Delays slow B.C. government's promised poverty reduction plan, says minister
Advocate says delaying to get it right is acceptable if government commits to targets and timelines
British Columbia's promised plan to fight poverty is taking longer to introduce than originally forecast, says the minister in charge of poverty reduction.
Shane Simpson announced plans last year to table legislation this spring that includes targets and timelines to cut poverty, but he said that has now been delayed to the fall.
The director of a Victoria-based anti-poverty group said Thursday the need to fight poverty is immediate and they will be among many watching to ensure the government's plan includes targets and timelines.
"If the government pushing back to the fall means that the legislation is ultimately much more concrete and actionable, then we would actually say that's a good thing," said Doug King, the executive director of the Together Against Poverty Society.
"If the government pushes it back, and the legislation doesn't provide us with those resolute bench marks then definitely I would say we'd be pretty disappointed."
Didn't want to 'rush'
A member of King's society is one of 27 on the New Democrat government's poverty strategy advisory panel established last year.
The advisory panel is holding meetings across B.C., and Simpson said the government and the panel need more time to put together the plan.
"We want to make sure we have enough time to complete those discussions and those consultations and ensure we get that piece right," he said. "I made the decision to put the legislation off to the fall rather than try to rush it and get it in."
Simpson said he wouldn't speculate on the details of the plan. He also said the cost of the program remains part of ongoing discussions.
Last fall, Simpson said B.C. has the highest poverty rate in Canada with an estimated 678,000 people living in poverty, including 118,000 children.
He said those numbers were based on the federal government's Market Basket Measure indicator which includes the costs of food, clothing, footwear, transportation, housing and other expenses for a family with two children.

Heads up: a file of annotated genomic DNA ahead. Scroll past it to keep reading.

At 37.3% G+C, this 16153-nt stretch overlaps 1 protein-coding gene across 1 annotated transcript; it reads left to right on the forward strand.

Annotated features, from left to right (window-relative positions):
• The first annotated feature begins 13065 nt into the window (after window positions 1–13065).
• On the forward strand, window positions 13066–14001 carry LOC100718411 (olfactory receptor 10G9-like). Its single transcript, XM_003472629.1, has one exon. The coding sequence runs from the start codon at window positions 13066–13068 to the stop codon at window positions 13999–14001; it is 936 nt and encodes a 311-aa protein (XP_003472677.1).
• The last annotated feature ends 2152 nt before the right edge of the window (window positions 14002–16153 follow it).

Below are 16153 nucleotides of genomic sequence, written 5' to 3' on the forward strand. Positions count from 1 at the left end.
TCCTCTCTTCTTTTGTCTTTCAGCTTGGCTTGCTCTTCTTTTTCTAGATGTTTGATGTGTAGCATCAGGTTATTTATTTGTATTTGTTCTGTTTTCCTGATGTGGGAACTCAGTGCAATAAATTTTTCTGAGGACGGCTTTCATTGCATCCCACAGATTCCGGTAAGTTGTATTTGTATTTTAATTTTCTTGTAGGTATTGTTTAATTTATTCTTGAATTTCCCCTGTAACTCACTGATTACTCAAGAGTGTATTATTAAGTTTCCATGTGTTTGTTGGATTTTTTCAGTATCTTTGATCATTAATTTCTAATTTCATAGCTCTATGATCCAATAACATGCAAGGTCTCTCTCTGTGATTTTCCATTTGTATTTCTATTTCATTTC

The NDP made poverty reduction one of its key election promises last spring after years of labelling the former B.C. Liberal government as insensitive for rejecting plans to reduce one of the highest child-poverty rates in Canada.
Simpson said he has attended several public meetings where people express concerns about poverty and suggest where the government should focus its attention.
He said at most meetings about half of the people attending are struggling with poverty. Simpson said he's noticed those people often wait until the end of the meeting to tell their stories and many are difficult to hear.
The minister said his attendance at a Victoria meeting last fall with about 180 people, including some who were living on the street, was especially difficult.
"I was at a table with a group of young men and women in their 30s, mostly all facing addiction issues, and one fellow said, 'I got into drugs because I was hungry and drugs were cheaper than food, and when I'm high I'm not hungry anymore.'
"Another man said he feels invisible when on the street, but when he's high on drugs he doesn't care that people don't see him or care about his well being," said Simpson.
"This truly was kind of the epitome of self medicating," he said. "That's too bad."